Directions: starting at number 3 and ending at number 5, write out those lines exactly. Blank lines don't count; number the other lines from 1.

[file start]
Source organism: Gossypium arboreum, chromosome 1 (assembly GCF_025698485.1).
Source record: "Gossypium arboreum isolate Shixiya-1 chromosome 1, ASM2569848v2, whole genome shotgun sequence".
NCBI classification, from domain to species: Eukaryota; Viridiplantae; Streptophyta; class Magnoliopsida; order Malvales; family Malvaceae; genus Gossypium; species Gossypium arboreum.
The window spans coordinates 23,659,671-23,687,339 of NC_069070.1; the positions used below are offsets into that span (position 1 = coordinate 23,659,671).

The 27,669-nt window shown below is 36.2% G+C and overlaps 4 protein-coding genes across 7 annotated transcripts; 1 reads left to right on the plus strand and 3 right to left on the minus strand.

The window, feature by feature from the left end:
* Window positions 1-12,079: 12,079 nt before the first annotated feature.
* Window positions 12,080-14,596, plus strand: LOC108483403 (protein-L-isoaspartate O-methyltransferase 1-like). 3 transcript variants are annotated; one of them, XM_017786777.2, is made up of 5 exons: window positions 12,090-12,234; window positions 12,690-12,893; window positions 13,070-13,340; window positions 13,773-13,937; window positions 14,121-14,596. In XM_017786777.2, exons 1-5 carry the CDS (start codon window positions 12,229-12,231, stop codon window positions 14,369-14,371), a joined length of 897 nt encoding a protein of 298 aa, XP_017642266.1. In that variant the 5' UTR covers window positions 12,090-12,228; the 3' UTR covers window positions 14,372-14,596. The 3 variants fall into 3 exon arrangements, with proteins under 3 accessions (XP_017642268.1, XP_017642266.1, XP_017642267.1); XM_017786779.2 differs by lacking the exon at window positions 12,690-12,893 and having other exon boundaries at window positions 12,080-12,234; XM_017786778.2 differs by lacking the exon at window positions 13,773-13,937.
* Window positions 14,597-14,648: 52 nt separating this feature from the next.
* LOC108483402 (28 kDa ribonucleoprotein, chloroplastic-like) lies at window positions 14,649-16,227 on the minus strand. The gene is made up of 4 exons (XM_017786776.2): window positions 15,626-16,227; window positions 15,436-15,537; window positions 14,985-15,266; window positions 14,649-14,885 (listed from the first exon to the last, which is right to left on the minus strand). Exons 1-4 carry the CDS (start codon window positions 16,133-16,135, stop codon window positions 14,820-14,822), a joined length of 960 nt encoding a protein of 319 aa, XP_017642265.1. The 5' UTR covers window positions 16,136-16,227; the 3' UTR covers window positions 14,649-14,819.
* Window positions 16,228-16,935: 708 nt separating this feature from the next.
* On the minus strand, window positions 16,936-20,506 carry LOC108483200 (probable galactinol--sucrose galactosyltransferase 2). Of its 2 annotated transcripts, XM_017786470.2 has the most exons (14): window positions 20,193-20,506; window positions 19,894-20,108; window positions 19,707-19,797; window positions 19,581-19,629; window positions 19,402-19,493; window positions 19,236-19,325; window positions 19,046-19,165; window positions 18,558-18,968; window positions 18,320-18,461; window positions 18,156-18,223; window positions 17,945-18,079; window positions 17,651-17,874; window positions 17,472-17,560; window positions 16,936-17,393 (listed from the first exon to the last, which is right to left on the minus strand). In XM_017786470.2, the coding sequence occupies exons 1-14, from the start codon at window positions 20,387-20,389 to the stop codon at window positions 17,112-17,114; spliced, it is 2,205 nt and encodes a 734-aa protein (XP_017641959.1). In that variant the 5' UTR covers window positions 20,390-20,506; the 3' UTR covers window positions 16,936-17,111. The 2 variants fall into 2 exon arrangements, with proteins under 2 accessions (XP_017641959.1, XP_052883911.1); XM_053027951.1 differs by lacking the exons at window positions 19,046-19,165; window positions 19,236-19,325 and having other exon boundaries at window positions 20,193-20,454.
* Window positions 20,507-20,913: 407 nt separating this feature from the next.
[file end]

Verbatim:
NCBI classification, from domain to species: Eukaryota; Viridiplantae; Streptophyta; class Magnoliopsida; order Malvales; family Malvaceae; genus Gossypium; species Gossypium arboreum.
The window spans coordinates 23,659,671-23,687,339 of NC_069070.1; the positions used below are offsets into that span (position 1 = coordinate 23,659,671).

The 27,669-nt window shown below is 36.2% G+C and overlaps 4 protein-coding genes across 7 annotated transcripts; 1 reads left to right on the plus strand and 3 right to left on the minus strand.